Leeds United and Marcelo Bielsa prove box office as Amazon documentary hopes to breed optimism

Leeds United's documentary series is set for release on Friday.
Leeds United's documentary series is set for release on Friday.
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As the curtain falls on the premiere of Leeds United's brand new Amazon Prime docu-series, a sense of optimism sweeps the room.

World-renowned head coach Marcelo Bielsa has arrived in West Yorkshire. Patrick Bamford has just become United's most expensive signing in 17 years and Stoke, Derby and Norwich have all been dispatched with relative ease.

It's mid-September and Leeds are sitting pretty at the top of the Championship.

Sixty seconds later the lights have brightened and managing director Angus Kinnear has taken to the stage. It's the following August.

"I don't want to spoil the ending, but I have seen episode six," he said. "It's like watching a car crash in slow motion with no survivors."

To get from point A to point B is a complex story, and one that brought in Hollywood royalty and United fan Russell Crowe to tell it.

The six-part series 'Take Us Home: Leeds United' - filmed by local production company the City Talking in partnership with Eleven Studios - aims to tell the story of Bielsa's first assault on English football as he bids to end the club's 15-year exile from the Premier League.

For Leeds fans the end will be painful upon its release on Friday but the story remains as compelling as it was the first time around. From the drama of late victories at Christmas over Aston Villa and Blackburn Rovers to the Spygate saga and Easter disaster.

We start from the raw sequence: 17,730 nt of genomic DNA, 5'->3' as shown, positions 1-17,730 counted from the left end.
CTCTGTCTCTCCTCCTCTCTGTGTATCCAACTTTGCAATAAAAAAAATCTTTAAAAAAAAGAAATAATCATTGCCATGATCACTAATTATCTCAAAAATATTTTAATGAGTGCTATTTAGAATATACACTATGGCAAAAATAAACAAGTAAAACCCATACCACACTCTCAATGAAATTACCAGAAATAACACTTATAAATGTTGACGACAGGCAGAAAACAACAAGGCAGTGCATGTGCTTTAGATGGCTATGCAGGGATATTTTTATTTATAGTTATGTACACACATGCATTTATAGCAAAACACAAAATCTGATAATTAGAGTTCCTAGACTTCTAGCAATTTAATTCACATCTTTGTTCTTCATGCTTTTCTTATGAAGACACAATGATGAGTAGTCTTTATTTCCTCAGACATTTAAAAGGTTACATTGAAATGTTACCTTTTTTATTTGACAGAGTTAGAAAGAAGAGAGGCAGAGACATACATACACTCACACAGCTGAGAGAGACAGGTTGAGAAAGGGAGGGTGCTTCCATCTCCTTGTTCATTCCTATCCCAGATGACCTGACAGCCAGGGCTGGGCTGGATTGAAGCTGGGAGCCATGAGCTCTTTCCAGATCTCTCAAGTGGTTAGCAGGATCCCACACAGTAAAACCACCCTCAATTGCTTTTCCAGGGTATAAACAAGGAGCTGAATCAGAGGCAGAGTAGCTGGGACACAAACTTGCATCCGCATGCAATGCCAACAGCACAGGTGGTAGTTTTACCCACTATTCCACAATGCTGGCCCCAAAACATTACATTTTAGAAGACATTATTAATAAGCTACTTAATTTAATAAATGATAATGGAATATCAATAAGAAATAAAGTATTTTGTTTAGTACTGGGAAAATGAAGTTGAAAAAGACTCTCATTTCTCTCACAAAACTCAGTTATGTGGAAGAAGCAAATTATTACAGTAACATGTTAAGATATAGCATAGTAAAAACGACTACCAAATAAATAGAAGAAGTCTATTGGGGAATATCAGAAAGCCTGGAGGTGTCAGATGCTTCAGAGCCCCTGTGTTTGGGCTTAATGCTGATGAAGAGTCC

Without pain there is no joy in football, though for Leeds the former seems to be a feeling that comes around all too often.

The ups and downs, as they say at Elland Road.

Opposition supporters will point to the ultimate failure, and so will many Leeds fans who refuse to watch back an ending that still feels raw in West Yorkshire just three months on.

"It's sad, but it's beautifully filmed and the quality of it is fantastic," Kinnear continued.

"Even at the end of that I felt an overwhelming sense of optimism. I think what the six episodes do is they showcase the commitment, the passion and unity that runs through our club.

"I think every supporter who is watching this and every supporter of every other club is going to look at this and see a team that are going to get it right and a team that is going to get promoted this season.

"There's a lot to look forward to when we do the second series."

From the lifeblood of the support on the terraces to sporting director Victor Orta and Kalvin Phillips' grandma, the series aims to shine a light into the beating heart of Elland Road. Though judgement on insight will be reserved for the full review.

Optimism was the feeling after episode one, and optimism was the word Kinnear used to describe his own feeling after episode six.

Whether the series can banish the ghosts of Jack Marriott remains to be seen, but the retelling of a campaign under El Loco from behind the ropes looks set to provide entertainment for football fans across the globe.

Six episodes of drama, six episodes of Leeds United. A story that feels worth telling to the world.